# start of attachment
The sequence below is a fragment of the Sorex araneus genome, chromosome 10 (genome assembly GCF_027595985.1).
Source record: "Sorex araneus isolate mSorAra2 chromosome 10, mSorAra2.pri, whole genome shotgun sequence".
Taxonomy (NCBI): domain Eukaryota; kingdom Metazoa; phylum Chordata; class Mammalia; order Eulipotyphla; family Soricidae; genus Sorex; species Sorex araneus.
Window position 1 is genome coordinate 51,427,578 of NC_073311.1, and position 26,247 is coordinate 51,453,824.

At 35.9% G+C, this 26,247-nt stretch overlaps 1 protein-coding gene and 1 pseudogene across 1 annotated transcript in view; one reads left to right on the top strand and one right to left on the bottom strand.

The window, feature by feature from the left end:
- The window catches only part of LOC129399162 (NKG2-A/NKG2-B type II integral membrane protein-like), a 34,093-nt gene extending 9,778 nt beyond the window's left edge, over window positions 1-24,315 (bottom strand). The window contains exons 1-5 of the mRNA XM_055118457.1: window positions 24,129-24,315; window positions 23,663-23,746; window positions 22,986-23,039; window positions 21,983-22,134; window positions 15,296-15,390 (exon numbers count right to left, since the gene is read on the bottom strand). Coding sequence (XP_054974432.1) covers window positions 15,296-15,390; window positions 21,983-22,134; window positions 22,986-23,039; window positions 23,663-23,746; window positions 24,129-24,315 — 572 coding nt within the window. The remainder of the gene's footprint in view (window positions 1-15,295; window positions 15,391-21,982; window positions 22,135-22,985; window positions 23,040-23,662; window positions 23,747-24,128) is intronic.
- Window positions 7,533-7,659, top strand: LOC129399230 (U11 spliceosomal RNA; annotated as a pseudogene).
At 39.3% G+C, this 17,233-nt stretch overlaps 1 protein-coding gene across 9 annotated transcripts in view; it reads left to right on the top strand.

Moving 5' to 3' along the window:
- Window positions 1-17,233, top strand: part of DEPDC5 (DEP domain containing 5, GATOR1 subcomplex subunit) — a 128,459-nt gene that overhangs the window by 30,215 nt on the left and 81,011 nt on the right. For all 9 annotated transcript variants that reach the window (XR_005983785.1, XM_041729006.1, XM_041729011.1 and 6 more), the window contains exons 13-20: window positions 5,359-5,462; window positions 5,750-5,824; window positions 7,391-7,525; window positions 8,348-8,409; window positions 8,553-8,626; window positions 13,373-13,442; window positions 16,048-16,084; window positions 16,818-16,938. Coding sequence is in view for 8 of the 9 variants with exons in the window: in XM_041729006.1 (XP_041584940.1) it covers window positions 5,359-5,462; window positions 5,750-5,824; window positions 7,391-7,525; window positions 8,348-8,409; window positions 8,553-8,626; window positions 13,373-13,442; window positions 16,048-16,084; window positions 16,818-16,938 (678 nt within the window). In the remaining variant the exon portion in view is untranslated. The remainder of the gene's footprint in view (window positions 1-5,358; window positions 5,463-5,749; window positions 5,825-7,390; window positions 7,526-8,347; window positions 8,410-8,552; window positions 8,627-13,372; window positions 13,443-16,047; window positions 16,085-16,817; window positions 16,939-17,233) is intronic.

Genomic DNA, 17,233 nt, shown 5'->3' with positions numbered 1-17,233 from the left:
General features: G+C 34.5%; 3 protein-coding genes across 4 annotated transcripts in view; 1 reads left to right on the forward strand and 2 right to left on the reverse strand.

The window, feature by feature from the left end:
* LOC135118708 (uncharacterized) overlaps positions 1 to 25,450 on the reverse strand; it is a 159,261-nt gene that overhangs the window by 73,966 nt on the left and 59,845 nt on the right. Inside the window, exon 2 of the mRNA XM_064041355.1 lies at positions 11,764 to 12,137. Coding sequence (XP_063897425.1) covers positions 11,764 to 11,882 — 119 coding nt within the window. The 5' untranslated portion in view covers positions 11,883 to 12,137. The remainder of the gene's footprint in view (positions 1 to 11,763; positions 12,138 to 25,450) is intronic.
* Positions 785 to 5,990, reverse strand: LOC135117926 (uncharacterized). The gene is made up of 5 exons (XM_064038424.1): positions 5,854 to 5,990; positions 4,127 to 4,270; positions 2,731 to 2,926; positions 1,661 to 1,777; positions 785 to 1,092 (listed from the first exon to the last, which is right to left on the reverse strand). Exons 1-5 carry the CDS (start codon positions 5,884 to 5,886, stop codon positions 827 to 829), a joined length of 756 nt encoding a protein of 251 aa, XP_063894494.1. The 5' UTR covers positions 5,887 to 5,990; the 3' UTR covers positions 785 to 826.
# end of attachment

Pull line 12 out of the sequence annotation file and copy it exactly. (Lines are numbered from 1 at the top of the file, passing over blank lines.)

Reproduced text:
Genomic DNA, 17,233 nt, shown 5'->3' with positions numbered 1-17,233 from the left: